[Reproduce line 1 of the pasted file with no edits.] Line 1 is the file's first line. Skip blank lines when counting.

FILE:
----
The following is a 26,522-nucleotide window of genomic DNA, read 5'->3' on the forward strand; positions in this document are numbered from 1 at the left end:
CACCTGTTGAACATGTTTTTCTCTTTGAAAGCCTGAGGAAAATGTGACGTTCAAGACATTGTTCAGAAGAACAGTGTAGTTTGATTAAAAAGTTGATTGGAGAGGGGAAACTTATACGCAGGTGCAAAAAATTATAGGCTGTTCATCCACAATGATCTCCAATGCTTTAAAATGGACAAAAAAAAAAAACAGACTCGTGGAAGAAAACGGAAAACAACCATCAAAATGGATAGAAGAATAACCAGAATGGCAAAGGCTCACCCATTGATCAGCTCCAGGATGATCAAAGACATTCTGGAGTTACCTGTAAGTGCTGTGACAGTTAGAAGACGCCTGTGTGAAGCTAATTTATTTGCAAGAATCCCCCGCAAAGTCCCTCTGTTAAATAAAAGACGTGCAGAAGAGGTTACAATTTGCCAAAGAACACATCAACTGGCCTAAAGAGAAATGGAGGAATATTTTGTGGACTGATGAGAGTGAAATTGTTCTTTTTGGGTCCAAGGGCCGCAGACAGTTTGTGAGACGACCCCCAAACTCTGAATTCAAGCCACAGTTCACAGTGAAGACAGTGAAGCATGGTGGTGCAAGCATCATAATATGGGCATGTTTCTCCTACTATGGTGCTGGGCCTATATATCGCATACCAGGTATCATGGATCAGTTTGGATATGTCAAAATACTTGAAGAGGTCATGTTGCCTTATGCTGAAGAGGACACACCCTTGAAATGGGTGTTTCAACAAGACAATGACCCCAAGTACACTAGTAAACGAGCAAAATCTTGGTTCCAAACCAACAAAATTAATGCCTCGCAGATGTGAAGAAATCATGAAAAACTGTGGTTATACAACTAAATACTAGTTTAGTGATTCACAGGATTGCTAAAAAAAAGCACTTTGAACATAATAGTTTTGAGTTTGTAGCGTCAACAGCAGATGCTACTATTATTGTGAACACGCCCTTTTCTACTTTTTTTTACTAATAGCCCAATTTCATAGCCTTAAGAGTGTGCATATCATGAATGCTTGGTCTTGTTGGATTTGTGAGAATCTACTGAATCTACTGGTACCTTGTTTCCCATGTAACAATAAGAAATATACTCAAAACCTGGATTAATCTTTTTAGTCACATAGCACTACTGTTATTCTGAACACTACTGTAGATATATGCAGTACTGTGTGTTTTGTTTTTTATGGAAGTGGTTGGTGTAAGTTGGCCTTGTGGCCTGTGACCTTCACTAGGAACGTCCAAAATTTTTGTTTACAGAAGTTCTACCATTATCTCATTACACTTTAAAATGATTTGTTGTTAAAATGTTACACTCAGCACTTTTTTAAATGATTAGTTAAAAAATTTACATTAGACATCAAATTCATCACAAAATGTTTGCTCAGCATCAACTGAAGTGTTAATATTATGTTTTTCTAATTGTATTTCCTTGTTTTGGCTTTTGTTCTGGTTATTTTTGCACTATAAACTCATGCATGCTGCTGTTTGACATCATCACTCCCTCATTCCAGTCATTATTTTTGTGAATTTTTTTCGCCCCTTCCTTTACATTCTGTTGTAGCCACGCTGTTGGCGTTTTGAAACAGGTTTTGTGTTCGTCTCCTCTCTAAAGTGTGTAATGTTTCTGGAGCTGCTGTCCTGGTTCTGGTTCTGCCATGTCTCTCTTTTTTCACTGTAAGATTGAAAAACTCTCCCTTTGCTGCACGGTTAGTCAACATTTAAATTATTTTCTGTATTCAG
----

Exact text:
The following is a 26,522-nucleotide window of genomic DNA, read 5'->3' on the forward strand; positions in this document are numbered from 1 at the left end: